Chronically lonely teens tend to respond very differently to being invited to or excluded from social events than their non-lonely peers, according to a new study.
In both situations, lonely teens tend to entertain thoughts that are very self-defeating, which may ultimately perpetuate rather than reduce their loneliness.
For example, even the rare invitation to a social event is likely to be met with suspicion: “It’s not that I’m worthy, I just got lucky,” they might think. And when excluded from a gathering of peers, the chronically lonely teen will often attribute it to a personal flaw.
For the study, researchers from Duke University, the University of Leuven (Belgium), and Ghent University (Belgium) investigated whether the interpretations and emotions triggered when teens are included and excluded by peers differed between those who were chronically lonely and those with a more positive social history.
The study, which involved 730 adolescents in Belgium, charted individual trajectories of loneliness based on four annual questionnaires. The researchers found that most teens did not experience high levels of loneliness or if they did it was not long-lasting, but they also found that a small subgroup of adolescents felt lonely year after year.
These chronically lonely individuals may respond to social situations in ways that perpetuate rather than reduce their loneliness, the researchers said.
For example, chronically lonely teens were far more likely to attribute social inclusion to circumstantial factors instead of their own merit, and to attribute social exclusion to their own shortcomings.
“Chronically lonely adolescents seem to interpret social inclusion and exclusion situations in a self-defeating way,” said first author Dr. Janne Vanhalst of University of Leuven, who was a visiting scholar in the Department of Psychology & Neuroscience at Duke during various phases of the research.
“These self-defeating interpretations not only make them feel worse after being socially excluded, but also less enthusiastic when being socially included,” Vanhalst said. “Therefore, loneliness interventions should try to change the ways adolescents think and feel about social situations, to break the vicious cycle of chronic loneliness.”
The researchers focused on loneliness in late adolescence (ages 15 to 18, when data collection began), an age characterized by many changes in social expectations, roles and relationships, researchers said. This is also when teens spend increasingly more time with peers and develop more stable and intimate peer relationships.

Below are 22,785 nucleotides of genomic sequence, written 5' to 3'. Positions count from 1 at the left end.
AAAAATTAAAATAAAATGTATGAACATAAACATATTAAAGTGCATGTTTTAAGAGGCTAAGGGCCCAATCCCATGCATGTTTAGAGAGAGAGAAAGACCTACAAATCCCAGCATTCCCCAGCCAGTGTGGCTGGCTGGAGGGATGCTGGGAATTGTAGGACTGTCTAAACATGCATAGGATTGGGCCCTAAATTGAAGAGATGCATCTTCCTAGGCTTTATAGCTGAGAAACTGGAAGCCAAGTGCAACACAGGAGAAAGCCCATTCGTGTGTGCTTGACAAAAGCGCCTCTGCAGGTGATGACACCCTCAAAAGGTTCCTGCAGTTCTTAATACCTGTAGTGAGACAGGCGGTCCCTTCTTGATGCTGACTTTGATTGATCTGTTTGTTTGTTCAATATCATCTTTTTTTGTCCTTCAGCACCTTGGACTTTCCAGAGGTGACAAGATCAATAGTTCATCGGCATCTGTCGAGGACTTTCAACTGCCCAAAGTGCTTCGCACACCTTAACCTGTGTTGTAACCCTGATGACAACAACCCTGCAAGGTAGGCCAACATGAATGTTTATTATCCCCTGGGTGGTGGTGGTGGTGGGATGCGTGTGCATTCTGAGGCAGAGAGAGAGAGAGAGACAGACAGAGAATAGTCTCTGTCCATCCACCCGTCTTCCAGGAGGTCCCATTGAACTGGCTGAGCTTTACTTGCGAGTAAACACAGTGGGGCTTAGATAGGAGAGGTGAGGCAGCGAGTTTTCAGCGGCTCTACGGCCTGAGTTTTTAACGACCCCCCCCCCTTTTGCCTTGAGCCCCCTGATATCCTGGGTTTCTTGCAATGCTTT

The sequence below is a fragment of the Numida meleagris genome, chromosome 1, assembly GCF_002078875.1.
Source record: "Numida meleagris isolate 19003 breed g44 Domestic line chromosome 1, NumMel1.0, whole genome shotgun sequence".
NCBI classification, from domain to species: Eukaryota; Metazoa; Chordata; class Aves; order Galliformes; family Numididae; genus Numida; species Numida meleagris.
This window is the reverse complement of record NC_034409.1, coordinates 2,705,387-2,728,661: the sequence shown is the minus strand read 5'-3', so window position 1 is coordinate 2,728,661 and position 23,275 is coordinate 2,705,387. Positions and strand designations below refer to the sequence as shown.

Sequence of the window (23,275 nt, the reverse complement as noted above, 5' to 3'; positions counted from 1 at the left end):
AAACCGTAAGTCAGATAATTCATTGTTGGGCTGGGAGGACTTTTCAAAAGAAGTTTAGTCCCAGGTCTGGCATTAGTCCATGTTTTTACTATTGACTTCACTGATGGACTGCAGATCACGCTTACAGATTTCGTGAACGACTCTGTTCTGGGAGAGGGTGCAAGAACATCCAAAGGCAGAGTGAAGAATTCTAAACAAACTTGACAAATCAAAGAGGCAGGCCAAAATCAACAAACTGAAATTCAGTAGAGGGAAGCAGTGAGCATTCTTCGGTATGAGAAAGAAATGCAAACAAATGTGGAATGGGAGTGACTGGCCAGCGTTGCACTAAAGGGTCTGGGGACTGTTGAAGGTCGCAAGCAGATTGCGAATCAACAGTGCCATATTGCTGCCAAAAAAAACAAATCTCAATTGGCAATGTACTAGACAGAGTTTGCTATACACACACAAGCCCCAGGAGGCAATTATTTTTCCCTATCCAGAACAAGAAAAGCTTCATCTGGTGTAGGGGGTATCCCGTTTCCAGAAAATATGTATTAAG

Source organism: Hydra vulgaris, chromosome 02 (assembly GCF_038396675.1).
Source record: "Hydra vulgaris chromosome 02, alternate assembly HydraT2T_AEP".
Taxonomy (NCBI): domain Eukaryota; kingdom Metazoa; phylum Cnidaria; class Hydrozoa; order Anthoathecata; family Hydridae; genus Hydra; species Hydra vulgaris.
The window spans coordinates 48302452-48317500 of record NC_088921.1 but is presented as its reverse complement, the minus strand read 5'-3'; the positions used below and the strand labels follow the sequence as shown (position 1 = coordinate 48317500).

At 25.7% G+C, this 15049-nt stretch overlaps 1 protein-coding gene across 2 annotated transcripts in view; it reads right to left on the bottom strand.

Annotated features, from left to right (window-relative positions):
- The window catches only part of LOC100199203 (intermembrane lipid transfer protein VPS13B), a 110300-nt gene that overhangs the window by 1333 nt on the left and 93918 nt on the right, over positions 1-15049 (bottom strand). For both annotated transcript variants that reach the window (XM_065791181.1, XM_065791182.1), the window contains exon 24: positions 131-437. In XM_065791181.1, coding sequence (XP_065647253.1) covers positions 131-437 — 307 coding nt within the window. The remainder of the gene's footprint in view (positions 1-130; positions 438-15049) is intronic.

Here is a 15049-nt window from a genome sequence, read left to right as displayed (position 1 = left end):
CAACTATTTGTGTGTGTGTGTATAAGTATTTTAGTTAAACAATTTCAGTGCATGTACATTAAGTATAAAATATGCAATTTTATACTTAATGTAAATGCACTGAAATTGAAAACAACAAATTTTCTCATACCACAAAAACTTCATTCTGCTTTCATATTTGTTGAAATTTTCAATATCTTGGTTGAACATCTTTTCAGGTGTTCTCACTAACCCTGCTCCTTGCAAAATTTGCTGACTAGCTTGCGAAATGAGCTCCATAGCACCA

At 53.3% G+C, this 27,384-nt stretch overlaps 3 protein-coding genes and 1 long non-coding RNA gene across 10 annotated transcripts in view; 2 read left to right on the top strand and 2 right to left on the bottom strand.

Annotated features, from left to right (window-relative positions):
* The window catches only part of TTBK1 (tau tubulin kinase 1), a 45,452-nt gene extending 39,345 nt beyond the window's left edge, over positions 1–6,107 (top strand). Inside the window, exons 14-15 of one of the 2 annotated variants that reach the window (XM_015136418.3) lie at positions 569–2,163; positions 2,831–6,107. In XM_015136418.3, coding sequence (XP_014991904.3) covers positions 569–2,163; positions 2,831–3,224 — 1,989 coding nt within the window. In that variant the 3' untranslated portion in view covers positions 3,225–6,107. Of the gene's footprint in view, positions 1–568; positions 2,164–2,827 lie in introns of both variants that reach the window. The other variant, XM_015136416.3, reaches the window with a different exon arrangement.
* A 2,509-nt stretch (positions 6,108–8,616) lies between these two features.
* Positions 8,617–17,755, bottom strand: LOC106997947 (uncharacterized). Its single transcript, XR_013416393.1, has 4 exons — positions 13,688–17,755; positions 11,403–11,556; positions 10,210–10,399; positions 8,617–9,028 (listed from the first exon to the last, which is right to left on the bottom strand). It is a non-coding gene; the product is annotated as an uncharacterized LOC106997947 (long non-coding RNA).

The researchers presented short scenarios to the participants involving social inclusion and social exclusion. Participants were asked to rate how they would think and feel if they were in these situations.
Examples of the scenarios included the following:
- “A new lunch place opened in town, and they are giving away free sandwiches today. Some of your classmates are going there for lunch and they ask you if you want to join them” (social inclusion situation);
- “You open your Facebook account and see that many of your classmates have been tagged in an album. You have a look at the pictures in the album, and you notice that the pictures were taken several days ago at the birthday party of one of your classmates. You were not invited” (social exclusion situation).
The findings show that chronically lonely adolescents experienced greater negative emotions (including sadness, disappointment, anger, jealousy, offense, anxiety, and insecurity) in response to social exclusion, and were more likely to attribute social exclusion to their own personal characteristics.
In situations involving social inclusion, chronically lonely adolescents were markedly less enthusiastic than the other teens, and they were more likely to attribute social inclusion to coincidence.
Furthermore, lonely teens appeared to take social exclusion especially hard, blaming the exclusion on their own personal failure and experiencing more negative emotion in response to exclusion.
“These findings show us that adolescents with a history of chronic loneliness seem to be responding to social situations in ways that may perpetuate their loneliness,” said Dr. Molly Weeks, a co-author of this study, and a research scientist in the Department of Psychology & Neuroscience at Duke.
“Future research should investigate when and how temporary loneliness becomes chronic loneliness and figure out how we can intervene to prevent that from happening.”
Reflecting on previous research in the field as well as the current findings, Dr. Steven Asher, study co-author and professor of psychology and neuroscience, said “We know from previous research that loneliness is affected by how well people are accepted by peers, whether they have friends and by the quality and closeness of their friendships.
“An important next step is to learn whether helping lonely adolescents make less negative interpretations in social situations will facilitate the development of more satisfying relationships and promote lower levels of loneliness.”
The findings are published in the Journal of Personality and Social Psychology.
Source: Duke University